If money is power, what happens when she earns way more than you, Helen Hawkes address an issue of size.
Sex, money, power. Ask any man and he’ll tell you that, when it comes to women, he has no problem with the first two, but the third one — uh-oh. Because while most men love a woman who is horny or rich, they don’t want her to use either of the first two to club them over the head with the third.
Yes, being kept by a well-to-do woman is every working man’s fantasy. But if money talks, it’s only saying trouble. Recently my friend Simon, a successful real estate broker who’s 39, was wooed by a woman who owned a chain of sporting goods stores. Invitations for lavish dinners and Veuve Clicquot were free-flowing; sex was problematic. Just who was in charge? And was it the same person asking for the bill?
At first Simon tried to go Dutch but because his tastes were less extravagant he often found he was squaring up for a meal or hotel he could not afford. Admonitions by his wealthy lover to “forget this paying-for-yourself nonsense” and enjoy her intimate relationship with American Express fell on resentful ears.
“I felt financially small and other bits started to shrink as well,” Simon says.
He eventually broke up with her because he didn’t feel “comfortable”. Men…they just don’t know when they’re onto a good thing.
In reality, only a tiny percentage of women are managing directors of multimillion-dollar firms, so your chances of being kept by the female director of an oil company are minuscule. But as more women surge into the professions there’s a greater number of eligible ones with at least as much cash as you — and then some.
Today’s bachelorette has her own house, sports car and designer wardrobe. If you’re also a well-heeled executive, that’s probably not going to create a relationship rift. If, on the other hand, you’ve gone as far as you’ll get on the corporate ladder, the fact that you earn less money might become an issue.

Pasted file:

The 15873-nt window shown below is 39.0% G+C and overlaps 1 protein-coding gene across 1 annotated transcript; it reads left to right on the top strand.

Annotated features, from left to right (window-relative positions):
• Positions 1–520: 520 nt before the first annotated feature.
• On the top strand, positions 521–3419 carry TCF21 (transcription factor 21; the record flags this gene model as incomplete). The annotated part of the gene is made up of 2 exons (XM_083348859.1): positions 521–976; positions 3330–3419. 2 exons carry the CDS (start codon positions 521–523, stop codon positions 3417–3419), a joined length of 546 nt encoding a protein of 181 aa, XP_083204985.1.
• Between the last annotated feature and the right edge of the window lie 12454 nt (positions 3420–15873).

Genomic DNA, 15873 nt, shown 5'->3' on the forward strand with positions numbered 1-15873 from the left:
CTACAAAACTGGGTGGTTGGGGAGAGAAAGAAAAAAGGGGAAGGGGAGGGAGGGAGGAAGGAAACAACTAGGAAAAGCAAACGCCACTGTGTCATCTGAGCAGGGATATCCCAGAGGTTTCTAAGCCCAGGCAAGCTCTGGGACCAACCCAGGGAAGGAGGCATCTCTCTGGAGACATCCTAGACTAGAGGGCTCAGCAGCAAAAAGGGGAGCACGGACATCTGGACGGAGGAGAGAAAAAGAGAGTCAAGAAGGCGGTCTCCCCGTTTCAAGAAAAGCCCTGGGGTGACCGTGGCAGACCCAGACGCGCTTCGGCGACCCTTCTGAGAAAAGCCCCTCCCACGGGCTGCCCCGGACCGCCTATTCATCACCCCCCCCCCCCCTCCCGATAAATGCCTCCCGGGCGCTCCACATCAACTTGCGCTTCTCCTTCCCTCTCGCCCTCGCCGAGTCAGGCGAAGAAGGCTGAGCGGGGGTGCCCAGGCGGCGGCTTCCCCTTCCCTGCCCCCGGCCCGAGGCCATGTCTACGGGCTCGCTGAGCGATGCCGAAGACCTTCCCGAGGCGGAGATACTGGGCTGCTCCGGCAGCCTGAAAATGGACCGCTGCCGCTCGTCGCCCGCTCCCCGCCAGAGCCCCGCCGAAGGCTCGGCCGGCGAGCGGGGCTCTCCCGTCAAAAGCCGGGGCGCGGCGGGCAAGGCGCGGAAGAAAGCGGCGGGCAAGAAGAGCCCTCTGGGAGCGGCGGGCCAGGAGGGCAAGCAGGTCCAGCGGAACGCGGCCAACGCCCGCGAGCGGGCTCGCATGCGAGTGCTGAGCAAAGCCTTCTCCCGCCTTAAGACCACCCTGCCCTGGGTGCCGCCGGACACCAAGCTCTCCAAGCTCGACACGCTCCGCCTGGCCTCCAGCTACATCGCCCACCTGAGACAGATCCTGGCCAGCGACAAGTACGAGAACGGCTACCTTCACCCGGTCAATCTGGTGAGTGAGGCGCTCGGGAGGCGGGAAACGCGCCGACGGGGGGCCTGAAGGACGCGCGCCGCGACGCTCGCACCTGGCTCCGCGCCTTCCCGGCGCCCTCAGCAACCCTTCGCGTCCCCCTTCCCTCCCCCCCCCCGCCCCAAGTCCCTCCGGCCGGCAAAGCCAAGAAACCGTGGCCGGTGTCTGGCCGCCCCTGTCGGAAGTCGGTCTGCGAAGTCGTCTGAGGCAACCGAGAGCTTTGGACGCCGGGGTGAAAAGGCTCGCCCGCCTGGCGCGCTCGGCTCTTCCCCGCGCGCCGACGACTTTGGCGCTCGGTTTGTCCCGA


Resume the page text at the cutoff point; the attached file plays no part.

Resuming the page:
You want to order a cheap Thai, she wants to eat at the latest three-hat restaurant. You fancy a (cheap) night out at the pub, she’s thinking opera or spa weekend. You’re thinking, “Who needs this anyway?” She’s thinking, “What’s his problem?” Which is a good question, especially if she’s willing to foot the extra expense.
Its that power thing again.
Says Tim, a 33-year-old architect: “My ex-girlfriend earned twice what I earned and she deserved it. But after promotions that had her climbing the salary ladder, I started letting her pay for more things and she went a bit power-mad. Where we ate or went on holiday all became her decision. She was calling the shots not just on big things but on everyday things.
“When money changes a person in a relationship, that’s a problem.” Perhaps Michael, a 26-year-old engineer, sums up how men feel about the money/power dilemma best. “Most of my mates don’t mind the idea of a rich girlfriend,” he says. “In fact, I say, rich women, bring them on! It’s just that they wouldn’t want to work for a woman.”
It seems a man in a relationship with a woman who earns more money than he does may feel he has accepted a position for which he was never interviewed. Sure, he knew the job specifications when he was the alpha male but he’s not sure how he’s supposed to behave when she’s picking up the tab.
Therapists would suggest that for men in a fundamentally healthy relationship who still identify with the role of breadwinner/killer of woolly mammoths, while it’s her bringing in the bucks, counselling can help. After all, equality isn’t just a token idea in the 21st century. But if money becomes the leash by which she leads you around, Michael says the advice most men would give each other in the change room is: “Get out of there, mate, before she gelds you!”